EpicBattleCry - Can "Free-to-Play" Games Really Be Called Free?

Recent events pertaining to the free-to-play model on mobile have sparked debates about the state of the genre and what's a truly fair description of the experience. Nico Viegas P. (@MonkeyBot9k) is curious about our take on the situation and we do our best to answer by offering up some truly free insight.

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Tags: EpicBattleCry, podcasts

Comment by Aaron B on July 31, 2014 at 1:06pm

Free-to-play Micro-transaction games are all about psychological warfare. They're designed to slowly chip away at your will until you give in and buy something in the in-game store. No company is out to make a game for free like tony said; they know that micro-transaction based games are potentially a lot more profitable than paid games.

Just look at clash of clans or candy crush, or god forbid, that stupid kim kardashian game. They rake in the $$$.

Comment by Adventure's Infinity on July 31, 2014 at 2:45pm

I personally think that games with microtransactions are one thing, I don't play games on phones but Smite and Dota 2 definitely run on them. The difference I think is when games incorporate microtransactions as a consequence for failure, I don't think those should be quite considered "Free," maybe "Limited Free play," and besides that I don't think that's an appropriate use for microtransactions and, NO DUH, they're going to design the game so that consequence comes up as many times as you're willing to pay for it. I think games that have a microtransaction strategy like Smite and Dota 2 are doing it right, completely optional, you can play the game all freaking day if you really wanted to and not pay a dime no matter how much you suck, but if you really like certain Skins or other characters you can pay to unlock them and then keep enjoying the game with your new swag. Microtransactions should facilitate the further enjoyment of a game, not be a consequence to keep playing the game, imho.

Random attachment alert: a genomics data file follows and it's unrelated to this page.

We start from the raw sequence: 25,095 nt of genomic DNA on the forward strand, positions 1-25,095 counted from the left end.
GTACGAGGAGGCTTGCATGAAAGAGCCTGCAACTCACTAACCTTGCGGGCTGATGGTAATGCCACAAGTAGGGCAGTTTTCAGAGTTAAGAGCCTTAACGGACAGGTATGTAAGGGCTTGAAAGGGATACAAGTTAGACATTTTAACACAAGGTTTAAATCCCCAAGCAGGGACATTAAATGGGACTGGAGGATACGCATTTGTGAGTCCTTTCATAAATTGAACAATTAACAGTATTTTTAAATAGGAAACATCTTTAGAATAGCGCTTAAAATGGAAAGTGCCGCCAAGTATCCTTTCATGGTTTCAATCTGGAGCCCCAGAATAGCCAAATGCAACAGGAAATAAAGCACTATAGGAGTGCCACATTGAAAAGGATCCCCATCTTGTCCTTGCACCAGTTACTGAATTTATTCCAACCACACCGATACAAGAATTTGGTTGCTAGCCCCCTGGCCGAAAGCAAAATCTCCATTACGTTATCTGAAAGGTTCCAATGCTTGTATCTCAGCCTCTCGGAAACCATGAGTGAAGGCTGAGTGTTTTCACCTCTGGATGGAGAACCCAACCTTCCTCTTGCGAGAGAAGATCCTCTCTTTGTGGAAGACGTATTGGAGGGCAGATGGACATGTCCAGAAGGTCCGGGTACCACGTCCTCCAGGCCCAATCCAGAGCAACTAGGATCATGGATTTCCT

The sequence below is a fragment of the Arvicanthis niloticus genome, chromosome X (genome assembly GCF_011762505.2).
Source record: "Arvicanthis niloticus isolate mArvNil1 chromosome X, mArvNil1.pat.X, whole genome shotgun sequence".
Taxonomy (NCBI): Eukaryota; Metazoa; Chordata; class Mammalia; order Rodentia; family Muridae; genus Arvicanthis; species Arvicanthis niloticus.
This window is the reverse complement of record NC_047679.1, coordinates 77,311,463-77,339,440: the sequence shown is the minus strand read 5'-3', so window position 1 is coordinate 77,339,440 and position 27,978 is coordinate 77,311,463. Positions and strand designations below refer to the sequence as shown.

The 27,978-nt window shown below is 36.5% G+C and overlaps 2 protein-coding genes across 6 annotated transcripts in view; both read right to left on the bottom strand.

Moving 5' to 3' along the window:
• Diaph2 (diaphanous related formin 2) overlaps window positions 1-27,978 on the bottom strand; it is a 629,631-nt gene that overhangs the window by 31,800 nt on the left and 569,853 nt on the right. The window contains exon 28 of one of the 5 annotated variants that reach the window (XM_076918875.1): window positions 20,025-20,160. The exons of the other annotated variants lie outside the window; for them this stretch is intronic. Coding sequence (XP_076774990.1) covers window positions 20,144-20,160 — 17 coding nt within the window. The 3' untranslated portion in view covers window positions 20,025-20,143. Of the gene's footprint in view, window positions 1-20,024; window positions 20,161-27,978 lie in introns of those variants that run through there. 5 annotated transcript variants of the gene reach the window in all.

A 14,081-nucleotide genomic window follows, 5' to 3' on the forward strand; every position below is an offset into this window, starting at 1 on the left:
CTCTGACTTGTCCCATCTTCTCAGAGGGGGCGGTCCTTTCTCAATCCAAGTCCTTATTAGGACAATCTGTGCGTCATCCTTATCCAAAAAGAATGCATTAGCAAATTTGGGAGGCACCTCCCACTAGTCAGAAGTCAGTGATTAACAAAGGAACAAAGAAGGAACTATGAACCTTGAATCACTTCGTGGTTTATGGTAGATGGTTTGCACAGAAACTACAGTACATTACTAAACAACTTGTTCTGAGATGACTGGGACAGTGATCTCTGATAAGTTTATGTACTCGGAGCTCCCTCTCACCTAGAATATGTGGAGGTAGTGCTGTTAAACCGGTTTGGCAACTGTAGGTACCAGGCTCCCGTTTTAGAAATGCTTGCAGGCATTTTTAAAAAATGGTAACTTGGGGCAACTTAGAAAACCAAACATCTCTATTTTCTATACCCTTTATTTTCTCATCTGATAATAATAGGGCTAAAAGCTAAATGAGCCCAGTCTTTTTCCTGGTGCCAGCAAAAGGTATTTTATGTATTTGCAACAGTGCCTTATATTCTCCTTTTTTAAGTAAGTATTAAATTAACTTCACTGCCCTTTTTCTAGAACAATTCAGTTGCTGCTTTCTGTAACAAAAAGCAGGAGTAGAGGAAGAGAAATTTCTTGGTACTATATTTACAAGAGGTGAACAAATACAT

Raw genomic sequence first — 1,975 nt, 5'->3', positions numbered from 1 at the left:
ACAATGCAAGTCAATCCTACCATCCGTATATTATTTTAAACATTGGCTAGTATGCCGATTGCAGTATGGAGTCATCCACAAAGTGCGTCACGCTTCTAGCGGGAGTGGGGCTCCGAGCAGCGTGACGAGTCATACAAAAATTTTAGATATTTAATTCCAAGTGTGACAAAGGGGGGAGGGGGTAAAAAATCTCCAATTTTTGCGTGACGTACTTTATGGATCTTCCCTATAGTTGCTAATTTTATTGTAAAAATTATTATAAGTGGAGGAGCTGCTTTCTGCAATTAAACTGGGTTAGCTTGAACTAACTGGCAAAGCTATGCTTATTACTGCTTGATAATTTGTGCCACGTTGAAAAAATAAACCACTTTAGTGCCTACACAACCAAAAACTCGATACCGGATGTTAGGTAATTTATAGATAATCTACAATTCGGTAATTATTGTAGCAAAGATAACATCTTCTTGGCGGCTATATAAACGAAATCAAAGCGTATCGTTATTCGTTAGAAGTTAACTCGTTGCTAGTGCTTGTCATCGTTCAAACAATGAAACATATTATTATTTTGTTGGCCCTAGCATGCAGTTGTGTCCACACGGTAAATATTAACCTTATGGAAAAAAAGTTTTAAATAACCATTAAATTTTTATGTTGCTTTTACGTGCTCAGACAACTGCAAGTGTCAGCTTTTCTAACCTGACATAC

Comment by Actrip on July 31, 2014 at 10:58pm

It depends on how its done, I really like Blacklight Retribution but the amount I would have to spend to get a lot of the weapons turned me off quickly.  I spent $15 on the game and don't complain about that since I played maybe 7 hours worth but to get later level accessories would cost way more than $60 and the level requirements are way to high to continue.

Comment by Corax on August 1, 2014 at 3:07am

Google pretty much implemented the change the same time they made the announcement.

Any item on Google Play now says either "Free", "Offers in-app purchases" or lists a purchase price (and paid apps with in-app purchases). Which in my opinion completely the correct way to list the store items.

Now this is just how Google lists the items. Candy Crush Saga description is this, so it's not like the apps are banned for using the word free themselves:
"Candy Crush Saga is completely free to play but some in-game items such as extra moves or lives will require payment."